Facebook failed Monday in its attempt to provide millions in India with a free but limited mobile Internet service called "Free Basics," the Washington Post reports. After nearly a year of debate between Mark Zuckerberg, Internet activists, and software developers, India's telecom regulator ruled that no data service provider can offer a different price—even a price of zero. The ruling jibes with critics who say Free Basics violates the principle of "net neutrality" and provides a "walled garden" of Internet access for the nation's poor. Indeed, Free Basics combines limited versions of services like Facebook, job listings, weather reports, the BBC, and Wikipedia, Wired reports. But Zuckerberg argues that Free Basics, used by millions worldwide, is about bringing more people online.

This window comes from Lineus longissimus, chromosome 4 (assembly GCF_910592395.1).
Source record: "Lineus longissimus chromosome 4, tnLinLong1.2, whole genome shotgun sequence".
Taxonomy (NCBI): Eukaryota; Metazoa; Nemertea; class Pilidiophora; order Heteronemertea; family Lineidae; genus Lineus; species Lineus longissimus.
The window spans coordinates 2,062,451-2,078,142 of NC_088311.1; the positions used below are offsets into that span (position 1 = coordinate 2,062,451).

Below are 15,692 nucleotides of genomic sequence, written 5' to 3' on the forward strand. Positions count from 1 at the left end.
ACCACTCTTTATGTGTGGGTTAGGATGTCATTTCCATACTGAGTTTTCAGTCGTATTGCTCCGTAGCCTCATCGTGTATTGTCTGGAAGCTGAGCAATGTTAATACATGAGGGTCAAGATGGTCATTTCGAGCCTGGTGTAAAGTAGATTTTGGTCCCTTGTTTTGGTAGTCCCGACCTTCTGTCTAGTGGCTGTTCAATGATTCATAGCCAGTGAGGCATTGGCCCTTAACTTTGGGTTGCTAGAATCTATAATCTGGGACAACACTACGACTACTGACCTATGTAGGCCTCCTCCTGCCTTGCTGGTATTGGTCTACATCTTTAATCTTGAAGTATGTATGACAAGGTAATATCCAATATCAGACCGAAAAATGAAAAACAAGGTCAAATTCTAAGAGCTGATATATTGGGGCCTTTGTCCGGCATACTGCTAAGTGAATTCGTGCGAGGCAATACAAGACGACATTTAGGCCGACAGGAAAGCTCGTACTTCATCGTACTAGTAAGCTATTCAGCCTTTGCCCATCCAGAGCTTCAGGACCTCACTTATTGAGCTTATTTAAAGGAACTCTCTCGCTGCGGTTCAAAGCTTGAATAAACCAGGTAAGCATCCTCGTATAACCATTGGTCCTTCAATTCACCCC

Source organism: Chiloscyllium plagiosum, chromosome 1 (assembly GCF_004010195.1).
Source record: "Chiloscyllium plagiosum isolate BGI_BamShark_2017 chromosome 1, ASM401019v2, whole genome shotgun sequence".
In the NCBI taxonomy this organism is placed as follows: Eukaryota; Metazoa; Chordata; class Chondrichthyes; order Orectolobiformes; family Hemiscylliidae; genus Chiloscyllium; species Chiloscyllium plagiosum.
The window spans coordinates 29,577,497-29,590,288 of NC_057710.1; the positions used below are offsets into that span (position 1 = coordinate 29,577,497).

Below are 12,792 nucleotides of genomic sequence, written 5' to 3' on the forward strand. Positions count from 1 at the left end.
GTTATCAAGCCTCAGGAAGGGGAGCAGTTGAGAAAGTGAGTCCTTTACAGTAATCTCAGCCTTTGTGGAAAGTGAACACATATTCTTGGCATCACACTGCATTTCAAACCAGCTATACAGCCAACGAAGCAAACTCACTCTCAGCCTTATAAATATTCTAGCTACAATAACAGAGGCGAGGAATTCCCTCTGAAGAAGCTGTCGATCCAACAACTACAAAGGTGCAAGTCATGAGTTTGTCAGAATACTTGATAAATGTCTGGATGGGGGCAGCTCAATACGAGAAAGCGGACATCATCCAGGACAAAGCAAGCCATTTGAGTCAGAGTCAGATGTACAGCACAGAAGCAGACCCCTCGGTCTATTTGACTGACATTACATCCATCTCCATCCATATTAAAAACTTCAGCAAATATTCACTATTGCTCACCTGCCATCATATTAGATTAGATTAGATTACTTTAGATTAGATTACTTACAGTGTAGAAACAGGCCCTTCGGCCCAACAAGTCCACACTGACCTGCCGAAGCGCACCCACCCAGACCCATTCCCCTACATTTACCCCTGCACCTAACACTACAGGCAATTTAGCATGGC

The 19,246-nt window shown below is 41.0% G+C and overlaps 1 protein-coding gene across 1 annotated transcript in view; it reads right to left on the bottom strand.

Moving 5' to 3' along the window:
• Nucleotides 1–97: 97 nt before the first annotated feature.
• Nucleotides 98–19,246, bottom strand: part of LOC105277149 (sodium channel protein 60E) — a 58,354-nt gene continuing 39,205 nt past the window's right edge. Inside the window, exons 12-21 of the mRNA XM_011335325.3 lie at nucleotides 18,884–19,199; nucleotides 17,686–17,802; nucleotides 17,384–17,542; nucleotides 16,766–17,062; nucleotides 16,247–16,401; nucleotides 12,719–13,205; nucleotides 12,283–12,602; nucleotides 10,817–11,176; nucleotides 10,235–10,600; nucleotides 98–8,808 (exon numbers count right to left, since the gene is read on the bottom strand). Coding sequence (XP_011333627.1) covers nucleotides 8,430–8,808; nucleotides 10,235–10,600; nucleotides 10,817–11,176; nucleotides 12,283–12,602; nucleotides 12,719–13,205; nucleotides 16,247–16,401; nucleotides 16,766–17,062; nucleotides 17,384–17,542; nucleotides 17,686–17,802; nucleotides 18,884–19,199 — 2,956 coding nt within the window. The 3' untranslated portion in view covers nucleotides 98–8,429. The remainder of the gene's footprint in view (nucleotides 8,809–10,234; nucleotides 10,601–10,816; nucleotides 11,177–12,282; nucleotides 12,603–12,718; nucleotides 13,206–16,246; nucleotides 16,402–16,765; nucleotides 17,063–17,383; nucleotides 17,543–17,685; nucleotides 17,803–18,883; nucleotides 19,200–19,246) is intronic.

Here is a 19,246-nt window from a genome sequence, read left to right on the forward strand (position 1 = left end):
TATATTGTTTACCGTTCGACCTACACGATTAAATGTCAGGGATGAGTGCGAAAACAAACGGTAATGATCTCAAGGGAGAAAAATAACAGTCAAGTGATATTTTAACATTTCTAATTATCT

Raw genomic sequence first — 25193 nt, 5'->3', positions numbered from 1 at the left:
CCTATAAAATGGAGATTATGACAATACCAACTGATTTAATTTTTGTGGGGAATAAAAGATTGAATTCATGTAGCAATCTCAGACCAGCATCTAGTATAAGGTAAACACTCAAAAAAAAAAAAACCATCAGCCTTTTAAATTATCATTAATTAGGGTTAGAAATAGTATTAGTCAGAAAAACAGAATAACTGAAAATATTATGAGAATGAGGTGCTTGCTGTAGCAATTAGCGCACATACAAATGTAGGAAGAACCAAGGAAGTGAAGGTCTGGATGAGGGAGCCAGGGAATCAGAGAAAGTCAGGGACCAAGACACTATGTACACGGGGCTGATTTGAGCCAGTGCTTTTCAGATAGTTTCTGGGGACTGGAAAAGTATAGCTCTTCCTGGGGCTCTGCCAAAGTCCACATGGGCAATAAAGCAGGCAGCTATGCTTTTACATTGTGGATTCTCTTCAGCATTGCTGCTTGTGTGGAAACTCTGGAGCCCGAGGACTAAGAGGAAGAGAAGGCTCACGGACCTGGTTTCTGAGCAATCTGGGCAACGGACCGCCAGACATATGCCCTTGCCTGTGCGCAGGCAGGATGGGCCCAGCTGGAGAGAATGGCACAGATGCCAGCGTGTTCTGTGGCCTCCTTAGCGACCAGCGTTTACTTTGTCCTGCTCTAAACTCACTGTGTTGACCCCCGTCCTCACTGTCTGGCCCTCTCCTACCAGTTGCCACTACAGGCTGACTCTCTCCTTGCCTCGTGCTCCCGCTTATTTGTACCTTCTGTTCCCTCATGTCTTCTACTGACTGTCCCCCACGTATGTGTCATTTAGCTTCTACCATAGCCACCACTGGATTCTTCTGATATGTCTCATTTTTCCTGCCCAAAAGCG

"We know that when people have access to the internet they also get access to jobs, education, healthcare, communication," he wrote in a Times of India op-ed in December. "We know that for every 10 people connected to the internet, roughly one is lifted out of poverty." He also says Facebook doesn't profit because it places no ads in Free Basics. But Vijay Shekhar Sharma, a software developer and fierce Free Basics critic, calls the service "poor Internet for poor people" and compares it to British colonialism. "India, Do u buy into this baby internet?" he tweeted in December. "The East India company came with similar 'charity' to Indians a few years back!" Facebook says it plans to continue its effort to bring millions more people in India online. (Read more India stories.)